sitting in the center of the lawn when a young fox passed by within yards of it,
 not even giving the rabbit a second glance, thankfully!

Hope you're enjoying your weekend and have good weather to
get outside and revel in autumn's beauty. We worked endlessly in the 
garden both Friday and Saturday in what currently is perfect weather, so 
evening relaxation has been extra special here at the cottage.

Friday, October 20, 2017

Scarves, wraps = elegant, inexpensive warmth. . . . . . . . . . .

. . . . . . . a new season of dressing has arrived.

My neighbor and friend said she was busy
 "getting her scarves out" which made me realize
 those cozy necessities for autumn/winter days
 and evenings are longing to be pulled from drawers
 or storage boxes NOW!  
So I'm packing away my light silk and linen scarves 
of summertime, and organizing the pile of pashmina,
 woven wool, hand knit, and cashmere.
Makes me happy - nothing lovelier than a beautiful
warm scarf to wrap, wind, toss about the neck,
 around the shoulders, even over a jacket or coat.
Here are a few new favorites I would love to have.

Are you a scarf person?  
About how many do you have?
Own up now - I must have at least fifty - and always want more!
Thankfully, inexpensive beauties can be found, although every 
gal needs at least one in pure cashmere - add to your 
wish list now!

Do you knit scarves?  They are my go to cool weather
craft - always have one easy pattern (so I don't have to look
 too closely) on my knitting needles so I can do something
 worthwhile when watching TV, and keep my old fingers moving.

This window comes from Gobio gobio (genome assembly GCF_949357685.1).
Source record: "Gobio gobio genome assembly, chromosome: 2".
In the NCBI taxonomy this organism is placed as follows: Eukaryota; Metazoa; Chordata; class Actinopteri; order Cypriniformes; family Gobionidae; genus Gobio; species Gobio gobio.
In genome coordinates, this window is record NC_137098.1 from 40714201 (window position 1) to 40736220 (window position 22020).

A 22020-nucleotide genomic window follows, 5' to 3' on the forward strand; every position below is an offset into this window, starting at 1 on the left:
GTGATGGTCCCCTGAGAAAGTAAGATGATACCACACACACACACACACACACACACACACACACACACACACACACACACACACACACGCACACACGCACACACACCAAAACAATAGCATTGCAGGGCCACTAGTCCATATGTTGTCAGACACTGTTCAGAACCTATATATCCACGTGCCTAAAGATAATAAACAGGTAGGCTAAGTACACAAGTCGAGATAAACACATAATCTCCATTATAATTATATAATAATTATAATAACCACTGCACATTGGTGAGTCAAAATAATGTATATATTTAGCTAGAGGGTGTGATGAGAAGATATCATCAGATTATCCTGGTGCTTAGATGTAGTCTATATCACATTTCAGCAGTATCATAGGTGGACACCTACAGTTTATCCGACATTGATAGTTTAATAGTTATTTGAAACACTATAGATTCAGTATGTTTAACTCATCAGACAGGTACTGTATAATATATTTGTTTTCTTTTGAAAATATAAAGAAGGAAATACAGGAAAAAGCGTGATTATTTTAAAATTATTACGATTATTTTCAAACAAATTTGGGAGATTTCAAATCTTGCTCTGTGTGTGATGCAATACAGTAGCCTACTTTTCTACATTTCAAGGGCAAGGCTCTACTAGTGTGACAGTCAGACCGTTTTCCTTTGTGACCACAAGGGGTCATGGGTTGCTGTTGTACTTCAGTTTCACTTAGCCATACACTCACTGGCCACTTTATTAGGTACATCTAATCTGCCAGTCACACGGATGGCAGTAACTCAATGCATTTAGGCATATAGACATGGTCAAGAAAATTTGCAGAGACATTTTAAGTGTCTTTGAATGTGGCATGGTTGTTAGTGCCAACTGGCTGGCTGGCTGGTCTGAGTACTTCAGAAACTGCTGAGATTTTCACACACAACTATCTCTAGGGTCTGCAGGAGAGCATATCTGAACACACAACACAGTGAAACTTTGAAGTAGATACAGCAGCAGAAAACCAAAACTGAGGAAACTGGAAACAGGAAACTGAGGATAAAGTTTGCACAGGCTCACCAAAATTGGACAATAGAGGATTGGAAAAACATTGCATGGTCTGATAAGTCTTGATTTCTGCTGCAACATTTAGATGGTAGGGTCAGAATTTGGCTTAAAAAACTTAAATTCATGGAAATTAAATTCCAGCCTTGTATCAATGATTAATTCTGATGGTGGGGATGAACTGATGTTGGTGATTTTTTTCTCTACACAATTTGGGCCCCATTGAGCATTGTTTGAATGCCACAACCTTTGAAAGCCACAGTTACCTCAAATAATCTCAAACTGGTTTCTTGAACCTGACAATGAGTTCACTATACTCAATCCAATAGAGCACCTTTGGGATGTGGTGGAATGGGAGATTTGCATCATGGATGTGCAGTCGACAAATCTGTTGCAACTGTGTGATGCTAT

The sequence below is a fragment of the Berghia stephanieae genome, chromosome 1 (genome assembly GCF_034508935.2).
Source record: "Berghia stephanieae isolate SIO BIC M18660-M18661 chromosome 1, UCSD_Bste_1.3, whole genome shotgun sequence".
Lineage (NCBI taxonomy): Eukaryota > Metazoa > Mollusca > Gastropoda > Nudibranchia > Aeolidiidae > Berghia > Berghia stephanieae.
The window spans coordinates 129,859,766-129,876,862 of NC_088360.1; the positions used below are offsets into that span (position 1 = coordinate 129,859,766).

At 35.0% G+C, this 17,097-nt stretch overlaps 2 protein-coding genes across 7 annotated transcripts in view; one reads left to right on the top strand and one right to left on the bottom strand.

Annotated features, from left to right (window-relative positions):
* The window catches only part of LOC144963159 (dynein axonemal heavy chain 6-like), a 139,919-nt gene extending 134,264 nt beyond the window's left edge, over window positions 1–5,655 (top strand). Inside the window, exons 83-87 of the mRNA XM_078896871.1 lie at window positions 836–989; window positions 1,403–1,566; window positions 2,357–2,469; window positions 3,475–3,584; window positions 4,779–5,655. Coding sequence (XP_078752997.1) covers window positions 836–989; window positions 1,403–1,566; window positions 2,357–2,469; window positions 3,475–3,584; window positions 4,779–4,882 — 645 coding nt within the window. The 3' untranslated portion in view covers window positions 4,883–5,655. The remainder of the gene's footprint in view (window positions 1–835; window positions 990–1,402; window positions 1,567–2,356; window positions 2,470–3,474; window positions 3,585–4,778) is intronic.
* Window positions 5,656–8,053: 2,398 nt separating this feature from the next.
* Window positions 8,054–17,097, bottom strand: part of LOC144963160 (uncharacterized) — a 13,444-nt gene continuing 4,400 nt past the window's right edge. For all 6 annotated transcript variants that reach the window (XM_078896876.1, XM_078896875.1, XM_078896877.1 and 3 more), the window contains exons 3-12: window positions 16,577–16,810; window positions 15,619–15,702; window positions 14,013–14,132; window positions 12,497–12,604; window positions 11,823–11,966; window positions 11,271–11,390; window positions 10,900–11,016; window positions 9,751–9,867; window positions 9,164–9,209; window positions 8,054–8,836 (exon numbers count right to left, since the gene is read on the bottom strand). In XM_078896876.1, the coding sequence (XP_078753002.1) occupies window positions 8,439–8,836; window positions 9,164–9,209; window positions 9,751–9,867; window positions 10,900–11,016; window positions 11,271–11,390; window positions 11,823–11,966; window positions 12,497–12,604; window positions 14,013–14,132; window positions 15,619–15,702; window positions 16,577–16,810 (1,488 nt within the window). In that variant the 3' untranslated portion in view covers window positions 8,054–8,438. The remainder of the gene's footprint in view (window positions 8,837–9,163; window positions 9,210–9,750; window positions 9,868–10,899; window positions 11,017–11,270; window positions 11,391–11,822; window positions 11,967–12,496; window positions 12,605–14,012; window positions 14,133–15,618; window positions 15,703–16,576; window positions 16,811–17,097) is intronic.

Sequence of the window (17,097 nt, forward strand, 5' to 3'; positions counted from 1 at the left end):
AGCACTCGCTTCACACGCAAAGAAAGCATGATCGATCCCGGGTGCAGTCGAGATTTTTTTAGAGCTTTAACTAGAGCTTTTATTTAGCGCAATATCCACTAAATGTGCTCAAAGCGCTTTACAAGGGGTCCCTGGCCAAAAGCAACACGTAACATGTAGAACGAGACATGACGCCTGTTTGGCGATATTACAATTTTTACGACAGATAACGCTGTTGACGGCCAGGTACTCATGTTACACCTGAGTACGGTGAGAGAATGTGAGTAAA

How about you?

Wednesday, October 18, 2017

Scribble Picnic. . . . . . . Fill in the Blank

. . . . . . . . I craved one for a while. 
Then I wanted grey. 
Now, I'm not up for a kitchen remodel/upheaval at all - so will stay with 
my original natural wood cabinets, enjoy them, save thousands. . . . . 
and guess what, brown wood is being loved again!

This week's theme for Michael's Scribble Picnic is
Fill in the Blank.  There's a choice of two shapes, as my screen shot
above shows (I'm using the version on the right), and you get to see our 
 handsome host Michael too!
Like me, he's a British ex-pat so we have a lot in common, despite
  the fact I'm old enough to be his grandma! We love, tea, toast, marmalade
Victoria sponge cake ~ and Bob and I are hoping next year to meet up with
 Michael and his lovely, talented illustrator wife Alexandra, to sip and nibble
 while we talk about England.

Come and join us on Scribble Picnic days - you don't have to be
 an artist per se. I'm definitely not, just give your creative side a little push,
 it's fun, and you meet other creative people from around the world,
 thanks to Michael!

A chill in the evening air. . . . . . . . .

Midtowne, Raleigh, NC 

Last evening the sunset was amazing.
Walking to a restaurant, then doing a 
little shopping in our neighborhood, we
at last felt a difference in the air.
Bring on autumn. . . . . . . sweaters, jackets, harvest moons,
pumpkins, goblins, falling leaves, warm and fuzzy friends, 

~ via Anthropologie ~

~ via Anthropologie ~